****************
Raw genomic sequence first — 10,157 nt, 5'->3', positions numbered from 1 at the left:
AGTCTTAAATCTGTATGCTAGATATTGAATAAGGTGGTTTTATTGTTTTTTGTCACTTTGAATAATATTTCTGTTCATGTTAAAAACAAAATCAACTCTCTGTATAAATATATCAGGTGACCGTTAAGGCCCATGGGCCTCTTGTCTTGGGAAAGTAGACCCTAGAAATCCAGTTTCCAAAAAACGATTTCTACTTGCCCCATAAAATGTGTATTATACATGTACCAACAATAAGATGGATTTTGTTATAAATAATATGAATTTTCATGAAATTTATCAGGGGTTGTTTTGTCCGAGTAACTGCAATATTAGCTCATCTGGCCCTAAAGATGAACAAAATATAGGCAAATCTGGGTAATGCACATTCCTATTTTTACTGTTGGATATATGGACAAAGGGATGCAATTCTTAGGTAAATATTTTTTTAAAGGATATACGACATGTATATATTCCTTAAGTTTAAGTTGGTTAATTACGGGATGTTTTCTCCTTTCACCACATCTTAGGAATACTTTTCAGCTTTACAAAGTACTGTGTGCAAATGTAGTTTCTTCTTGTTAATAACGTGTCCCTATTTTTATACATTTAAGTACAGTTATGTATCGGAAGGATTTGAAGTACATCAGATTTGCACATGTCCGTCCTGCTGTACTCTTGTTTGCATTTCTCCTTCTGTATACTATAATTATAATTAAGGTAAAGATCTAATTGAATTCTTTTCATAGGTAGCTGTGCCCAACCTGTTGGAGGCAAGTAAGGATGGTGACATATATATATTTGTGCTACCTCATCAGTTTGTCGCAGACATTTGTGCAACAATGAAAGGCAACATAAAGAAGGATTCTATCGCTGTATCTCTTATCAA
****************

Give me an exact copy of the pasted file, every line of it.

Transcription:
Raw genomic sequence first — 10,157 nt, 5'->3', positions numbered from 1 at the left:
AGTCTTAAATCTGTATGCTAGATATTGAATAAGGTGGTTTTATTGTTTTTTGTCACTTTGAATAATATTTCTGTTCATGTTAAAAACAAAATCAACTCTCTGTATAAATATATCAGGTGACCGTTAAGGCCCATGGGCCTCTTGTCTTGGGAAAGTAGACCCTAGAAATCCAGTTTCCAAAAAACGATTTCTACTTGCCCCATAAAATGTGTATTATACATGTACCAACAATAAGATGGATTTTGTTATAAATAATATGAATTTTCATGAAATTTATCAGGGGTTGTTTTGTCCGAGTAACTGCAATATTAGCTCATCTGGCCCTAAAGATGAACAAAATATAGGCAAATCTGGGTAATGCACATTCCTATTTTTACTGTTGGATATATGGACAAAGGGATGCAATTCTTAGGTAAATATTTTTTTAAAGGATATACGACATGTATATATTCCTTAAGTTTAAGTTGGTTAATTACGGGATGTTTTCTCCTTTCACCACATCTTAGGAATACTTTTCAGCTTTACAAAGTACTGTGTGCAAATGTAGTTTCTTCTTGTTAATAACGTGTCCCTATTTTTATACATTTAAGTACAGTTATGTATCGGAAGGATTTGAAGTACATCAGATTTGCACATGTCCGTCCTGCTGTACTCTTGTTTGCATTTCTCCTTCTGTATACTATAATTATAATTAAGGTAAAGATCTAATTGAATTCTTTTCATAGGTAGCTGTGCCCAACCTGTTGGAGGCAAGTAAGGATGGTGACATATATATATTTGTGCTACCTCATCAGTTTGTCGCAGACATTTGTGCAACAATGAAAGGCAACATAAAGAAGGATTCTATCGCTGTATCTCTTATCAA